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Regional daily fights crime commissioner’s “cronyism”

A regional daily has launched a campaign against cronyism after discovering that many of the new police and crime commissioners are handing out “jobs for the boys”.

The Worcester News has started its “no place for cronies” campaign after reporting that the new West Mercia PCC, Bill Longmore, planned to appoint his old police friend and election agent Barrie Sheldon to the job of deputy, with a salary of £50,000.

The paper is calling on the new PCC to halt the appointment and advertise the post instead, while setting up an independent panel to recommend who is the best person for the deputy’s job.

It also aims to highlight the issue on a wider scale after it has emerged that many PCCs around the country are appointing former colleagues or fellow political party members to become their deputies.

The newly-formed Police and Crime Panel for West Mercia has refused to support Mr Longmore’s choice and the paper has already won the support of three local MPs and a number of council leaders.

Editor Peter John said: “We hope that if we can get Bill Longmore to do the right thing then that message might spread and it could set a precedent for the rest of the PCCs across the country.

“I’ve never known local councillors so publicly angry and outraged than at the PCP meeting where they gave the new PCC a dreadful lashing. Not one letter we have received on this subject is in support of Mr Longmore.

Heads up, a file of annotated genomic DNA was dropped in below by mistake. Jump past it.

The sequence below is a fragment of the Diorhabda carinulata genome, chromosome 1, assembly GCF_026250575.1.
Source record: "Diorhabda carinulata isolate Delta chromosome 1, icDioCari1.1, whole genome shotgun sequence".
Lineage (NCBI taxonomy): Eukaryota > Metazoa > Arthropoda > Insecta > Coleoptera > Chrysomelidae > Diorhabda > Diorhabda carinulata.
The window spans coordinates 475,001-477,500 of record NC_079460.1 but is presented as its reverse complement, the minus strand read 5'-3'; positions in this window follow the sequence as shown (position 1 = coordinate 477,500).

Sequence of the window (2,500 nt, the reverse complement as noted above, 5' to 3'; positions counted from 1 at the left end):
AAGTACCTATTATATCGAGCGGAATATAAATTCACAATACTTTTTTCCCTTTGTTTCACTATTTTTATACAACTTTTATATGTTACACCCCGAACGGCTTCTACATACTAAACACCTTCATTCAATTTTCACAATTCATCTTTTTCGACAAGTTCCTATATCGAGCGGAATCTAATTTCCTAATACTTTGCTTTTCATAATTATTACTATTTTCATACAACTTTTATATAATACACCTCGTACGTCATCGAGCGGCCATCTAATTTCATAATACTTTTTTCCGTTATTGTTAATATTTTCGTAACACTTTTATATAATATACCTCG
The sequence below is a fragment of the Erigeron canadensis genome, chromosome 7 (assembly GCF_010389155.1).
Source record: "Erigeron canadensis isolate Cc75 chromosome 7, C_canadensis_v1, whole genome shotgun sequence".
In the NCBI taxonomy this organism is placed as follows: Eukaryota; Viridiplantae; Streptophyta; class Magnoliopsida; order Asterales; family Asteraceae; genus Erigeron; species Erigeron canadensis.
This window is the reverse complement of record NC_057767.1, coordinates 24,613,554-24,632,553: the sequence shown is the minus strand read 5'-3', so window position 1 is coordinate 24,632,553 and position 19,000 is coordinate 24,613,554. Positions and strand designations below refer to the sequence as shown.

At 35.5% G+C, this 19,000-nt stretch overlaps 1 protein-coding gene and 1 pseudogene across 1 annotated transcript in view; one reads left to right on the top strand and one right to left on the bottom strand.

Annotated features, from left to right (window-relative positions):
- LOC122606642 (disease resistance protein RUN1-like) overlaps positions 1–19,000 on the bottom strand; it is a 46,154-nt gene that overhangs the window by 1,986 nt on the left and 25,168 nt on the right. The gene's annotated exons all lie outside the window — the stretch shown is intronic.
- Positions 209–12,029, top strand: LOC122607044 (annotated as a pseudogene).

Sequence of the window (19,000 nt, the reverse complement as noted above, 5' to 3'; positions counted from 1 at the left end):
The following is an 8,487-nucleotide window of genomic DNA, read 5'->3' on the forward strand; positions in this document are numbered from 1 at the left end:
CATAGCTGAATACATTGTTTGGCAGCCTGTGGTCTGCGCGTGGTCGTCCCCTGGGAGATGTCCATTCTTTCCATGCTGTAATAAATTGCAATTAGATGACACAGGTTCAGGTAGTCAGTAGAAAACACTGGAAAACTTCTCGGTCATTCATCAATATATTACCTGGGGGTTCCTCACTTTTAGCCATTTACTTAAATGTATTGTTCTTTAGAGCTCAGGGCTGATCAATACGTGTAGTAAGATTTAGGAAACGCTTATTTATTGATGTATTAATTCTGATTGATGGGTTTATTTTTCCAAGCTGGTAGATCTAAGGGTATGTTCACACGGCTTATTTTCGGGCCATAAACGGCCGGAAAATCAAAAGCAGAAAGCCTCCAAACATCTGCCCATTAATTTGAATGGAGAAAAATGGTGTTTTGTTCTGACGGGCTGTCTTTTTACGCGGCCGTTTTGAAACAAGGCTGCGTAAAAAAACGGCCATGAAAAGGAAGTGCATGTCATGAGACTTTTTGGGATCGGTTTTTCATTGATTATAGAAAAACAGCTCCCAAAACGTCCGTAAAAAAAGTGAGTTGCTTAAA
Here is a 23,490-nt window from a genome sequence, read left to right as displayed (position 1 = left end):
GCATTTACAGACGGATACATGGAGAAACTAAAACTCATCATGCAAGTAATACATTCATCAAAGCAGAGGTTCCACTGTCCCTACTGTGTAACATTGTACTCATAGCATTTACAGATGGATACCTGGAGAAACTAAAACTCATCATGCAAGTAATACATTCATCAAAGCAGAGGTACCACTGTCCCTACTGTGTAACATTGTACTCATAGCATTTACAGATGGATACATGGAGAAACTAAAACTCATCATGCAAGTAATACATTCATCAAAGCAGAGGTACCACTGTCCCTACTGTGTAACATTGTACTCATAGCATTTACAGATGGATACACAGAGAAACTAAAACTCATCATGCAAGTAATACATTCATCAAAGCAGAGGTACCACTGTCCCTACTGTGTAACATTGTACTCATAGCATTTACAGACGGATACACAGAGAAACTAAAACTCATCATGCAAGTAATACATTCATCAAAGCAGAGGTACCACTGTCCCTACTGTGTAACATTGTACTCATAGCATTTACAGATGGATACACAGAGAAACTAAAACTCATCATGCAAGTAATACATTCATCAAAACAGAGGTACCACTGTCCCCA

“I seriously doubt the government had this old pals’ act in mind when they came up with the crime commissioner idea. If they did, shame on them.

“It’s not accountability to watch power being abused in this way on the basis that there will be another vote in four years time. It’s just shameless cronyism and complete disregard for the right way to go about appointing people to important positions paid for by the taxpayer.

“If the new PCCs are convinced they know who is the best person for the job, then surely they have nothing to fear from an open and fair selection process. What they have to gain is a public endorsement.”

In a ballot on the News’ website, 93pc of those who took part described the proposed appointment as cronyism.